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  Housing Starts Declined 16.0% in January to 880,000 Units at an Annual Rate
Posted Under: Data Watch • Home Starts • Housing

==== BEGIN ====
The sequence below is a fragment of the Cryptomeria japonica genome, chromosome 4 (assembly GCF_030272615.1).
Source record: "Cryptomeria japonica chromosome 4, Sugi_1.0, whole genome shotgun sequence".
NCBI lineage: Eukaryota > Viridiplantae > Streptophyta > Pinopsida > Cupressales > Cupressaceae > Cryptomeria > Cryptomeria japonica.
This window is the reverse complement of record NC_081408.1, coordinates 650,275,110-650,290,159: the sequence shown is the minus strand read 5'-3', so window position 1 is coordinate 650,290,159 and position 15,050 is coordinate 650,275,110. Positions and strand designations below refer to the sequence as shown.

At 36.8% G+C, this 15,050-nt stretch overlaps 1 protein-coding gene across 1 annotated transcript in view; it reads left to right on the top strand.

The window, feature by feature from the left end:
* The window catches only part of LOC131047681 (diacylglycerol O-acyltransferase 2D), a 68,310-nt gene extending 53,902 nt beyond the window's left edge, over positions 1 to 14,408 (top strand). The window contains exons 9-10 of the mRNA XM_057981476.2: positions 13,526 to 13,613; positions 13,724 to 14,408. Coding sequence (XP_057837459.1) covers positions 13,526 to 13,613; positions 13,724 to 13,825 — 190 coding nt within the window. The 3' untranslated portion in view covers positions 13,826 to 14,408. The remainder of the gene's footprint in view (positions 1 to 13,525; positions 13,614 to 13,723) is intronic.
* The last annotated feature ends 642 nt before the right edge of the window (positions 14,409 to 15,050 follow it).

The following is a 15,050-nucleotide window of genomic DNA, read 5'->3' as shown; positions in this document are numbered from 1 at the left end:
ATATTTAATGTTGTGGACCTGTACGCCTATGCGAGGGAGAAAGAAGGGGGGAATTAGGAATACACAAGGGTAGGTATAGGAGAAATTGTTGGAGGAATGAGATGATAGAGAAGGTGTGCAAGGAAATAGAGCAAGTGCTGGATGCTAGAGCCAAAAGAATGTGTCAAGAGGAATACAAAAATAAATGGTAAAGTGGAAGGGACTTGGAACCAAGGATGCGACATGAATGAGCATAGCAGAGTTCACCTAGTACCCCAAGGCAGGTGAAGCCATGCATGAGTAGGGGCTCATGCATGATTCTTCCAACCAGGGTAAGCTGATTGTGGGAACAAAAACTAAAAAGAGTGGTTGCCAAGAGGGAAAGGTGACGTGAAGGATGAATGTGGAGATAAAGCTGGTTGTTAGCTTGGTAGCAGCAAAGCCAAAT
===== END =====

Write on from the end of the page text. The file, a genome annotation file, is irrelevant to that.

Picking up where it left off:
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Implications: Home building plummeted in January. However, as predicted in yesterday's Monday Morning Outlook, the data on housing starts were just another victim of the polar vortex. Although national average temperatures were only a little below normal in January, that figure is weighted by region size, not population, and includes states that normally have mild winters. NOAA calculates Heating Degree Days (HDD) which ignores areas where the temperature is 65 degrees and above, and which weights the remaining areas by population. The higher the HDD index, the colder it is, and January 2014 had the highest HDD index for any January in 20 years. Not surprisingly, in January of 1994 housing starts plummeted by 17%. When it's this wet, cold and snowy it's nearly impossible to move dirt. In the Midwest, starts fell 67.7% in January to only 50,000 units at an annual rate. This is the lowest level ever recorded going back to 1959. Weather is why housing starts fell so much. To smooth out some of this volatility we look at moving averages, and the 4 month moving average of housing starts is the highest since July 2008. Some say weather is a minor factor and look to mortgage rates, but the US had a bubble in housing during 2003-07, when 30-year mortgage rates averaged 6.1%. Today, they are 4.4%. Adjusted for inflation, real mortgage rates are actually a little bit lower today than they were back in 2003-07. We remain convinced that the underlying trends for home building are strong and should remain in that mode for at least the next couple of years. The total number of homes under construction (started, but not yet finished) is up 27% from a year ago. Based on population growth and "scrappage," housing starts will eventually rise to about 1.5 million units per year (probably by the end of 2015). This is the level of construction that keeps the number of homes stable relative to the US population. In other housing news yesterday, the NAHB index, which measures confidence among home builders, came in at 46 in February, down 10 points from January. Builders cited weather as the primary reason for the drop. Also yesterday, the Empire State index, a measure of factory sentiment in New York, declined to +4.5 from +12.5 in January. This signals continued growth in factory activity despite the weather.

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